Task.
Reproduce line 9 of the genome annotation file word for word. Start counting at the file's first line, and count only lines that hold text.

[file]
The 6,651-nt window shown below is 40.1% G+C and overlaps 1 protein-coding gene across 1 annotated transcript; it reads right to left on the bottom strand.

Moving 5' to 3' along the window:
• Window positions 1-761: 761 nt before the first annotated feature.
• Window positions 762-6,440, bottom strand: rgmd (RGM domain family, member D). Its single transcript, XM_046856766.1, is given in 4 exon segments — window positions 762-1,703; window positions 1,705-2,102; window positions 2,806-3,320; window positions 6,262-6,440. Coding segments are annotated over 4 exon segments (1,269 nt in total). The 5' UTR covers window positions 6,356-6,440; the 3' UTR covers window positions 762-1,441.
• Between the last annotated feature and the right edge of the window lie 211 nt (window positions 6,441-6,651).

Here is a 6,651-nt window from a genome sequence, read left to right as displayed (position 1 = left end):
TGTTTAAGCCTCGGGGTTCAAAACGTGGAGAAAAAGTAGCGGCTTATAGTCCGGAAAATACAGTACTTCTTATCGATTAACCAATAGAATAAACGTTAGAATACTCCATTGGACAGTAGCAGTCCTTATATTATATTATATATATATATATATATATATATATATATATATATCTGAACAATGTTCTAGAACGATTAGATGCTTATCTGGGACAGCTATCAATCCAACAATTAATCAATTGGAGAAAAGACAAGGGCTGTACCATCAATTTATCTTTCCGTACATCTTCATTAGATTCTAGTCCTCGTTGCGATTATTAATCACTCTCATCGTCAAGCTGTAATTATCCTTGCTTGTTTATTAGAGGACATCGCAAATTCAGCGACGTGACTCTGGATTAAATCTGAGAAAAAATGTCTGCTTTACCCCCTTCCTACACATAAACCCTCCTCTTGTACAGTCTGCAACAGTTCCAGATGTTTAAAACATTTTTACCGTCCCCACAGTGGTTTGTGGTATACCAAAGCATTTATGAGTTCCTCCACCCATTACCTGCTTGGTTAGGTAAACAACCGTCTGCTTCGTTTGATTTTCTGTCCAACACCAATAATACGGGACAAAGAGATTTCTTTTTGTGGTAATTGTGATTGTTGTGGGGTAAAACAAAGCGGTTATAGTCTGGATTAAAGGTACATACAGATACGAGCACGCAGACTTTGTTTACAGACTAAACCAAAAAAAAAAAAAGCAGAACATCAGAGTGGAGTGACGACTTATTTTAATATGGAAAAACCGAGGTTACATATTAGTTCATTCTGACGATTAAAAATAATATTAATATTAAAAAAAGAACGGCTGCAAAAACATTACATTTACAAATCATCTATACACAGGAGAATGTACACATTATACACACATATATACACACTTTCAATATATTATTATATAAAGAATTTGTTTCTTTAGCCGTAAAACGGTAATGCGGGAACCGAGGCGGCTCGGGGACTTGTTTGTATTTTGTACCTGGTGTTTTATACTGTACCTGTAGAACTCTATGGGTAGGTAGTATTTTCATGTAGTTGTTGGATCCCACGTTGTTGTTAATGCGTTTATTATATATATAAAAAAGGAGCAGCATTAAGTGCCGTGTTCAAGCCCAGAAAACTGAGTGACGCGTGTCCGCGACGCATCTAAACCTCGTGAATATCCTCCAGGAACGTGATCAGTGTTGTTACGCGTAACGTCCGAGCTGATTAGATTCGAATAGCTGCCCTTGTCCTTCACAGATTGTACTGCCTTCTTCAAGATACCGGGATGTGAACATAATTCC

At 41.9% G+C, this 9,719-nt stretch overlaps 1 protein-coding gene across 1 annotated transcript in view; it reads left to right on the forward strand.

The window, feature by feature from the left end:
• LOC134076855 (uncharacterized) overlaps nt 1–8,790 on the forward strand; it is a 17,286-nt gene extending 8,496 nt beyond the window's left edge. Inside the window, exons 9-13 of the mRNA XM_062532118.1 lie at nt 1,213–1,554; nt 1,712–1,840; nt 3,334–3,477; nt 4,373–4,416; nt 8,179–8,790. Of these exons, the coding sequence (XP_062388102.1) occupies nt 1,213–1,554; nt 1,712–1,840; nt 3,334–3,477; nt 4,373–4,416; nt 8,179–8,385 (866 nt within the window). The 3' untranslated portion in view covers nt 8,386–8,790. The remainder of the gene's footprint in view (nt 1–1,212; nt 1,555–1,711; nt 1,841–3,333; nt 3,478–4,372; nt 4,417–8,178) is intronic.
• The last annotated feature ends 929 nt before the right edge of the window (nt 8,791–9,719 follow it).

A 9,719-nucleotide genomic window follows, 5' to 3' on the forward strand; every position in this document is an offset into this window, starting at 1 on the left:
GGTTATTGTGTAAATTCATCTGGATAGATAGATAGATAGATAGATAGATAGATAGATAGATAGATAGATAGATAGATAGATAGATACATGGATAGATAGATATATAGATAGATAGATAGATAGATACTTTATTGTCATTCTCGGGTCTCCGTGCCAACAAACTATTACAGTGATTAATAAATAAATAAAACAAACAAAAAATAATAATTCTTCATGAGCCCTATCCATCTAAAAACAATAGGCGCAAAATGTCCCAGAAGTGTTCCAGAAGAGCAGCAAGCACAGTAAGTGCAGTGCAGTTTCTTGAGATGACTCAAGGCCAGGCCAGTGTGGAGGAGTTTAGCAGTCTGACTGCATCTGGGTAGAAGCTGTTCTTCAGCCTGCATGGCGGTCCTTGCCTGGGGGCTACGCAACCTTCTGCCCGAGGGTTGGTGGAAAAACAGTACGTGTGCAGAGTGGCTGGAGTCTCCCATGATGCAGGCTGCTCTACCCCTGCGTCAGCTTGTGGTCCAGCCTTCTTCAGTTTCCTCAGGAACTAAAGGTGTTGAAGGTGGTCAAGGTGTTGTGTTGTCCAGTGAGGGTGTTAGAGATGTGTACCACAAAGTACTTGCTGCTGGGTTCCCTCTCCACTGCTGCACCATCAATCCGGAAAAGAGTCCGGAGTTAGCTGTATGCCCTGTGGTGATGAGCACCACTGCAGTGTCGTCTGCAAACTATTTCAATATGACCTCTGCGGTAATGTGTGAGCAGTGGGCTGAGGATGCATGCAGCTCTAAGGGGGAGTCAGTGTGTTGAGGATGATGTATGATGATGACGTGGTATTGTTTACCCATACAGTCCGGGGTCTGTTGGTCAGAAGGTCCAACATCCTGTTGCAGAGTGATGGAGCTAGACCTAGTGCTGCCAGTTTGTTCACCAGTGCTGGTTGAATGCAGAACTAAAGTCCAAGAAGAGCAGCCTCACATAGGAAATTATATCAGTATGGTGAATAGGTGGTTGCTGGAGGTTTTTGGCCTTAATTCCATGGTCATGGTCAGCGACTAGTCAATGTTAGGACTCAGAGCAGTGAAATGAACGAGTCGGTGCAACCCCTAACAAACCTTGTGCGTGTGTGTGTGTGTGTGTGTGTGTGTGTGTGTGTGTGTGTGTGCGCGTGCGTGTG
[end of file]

The window, feature by feature from the left end: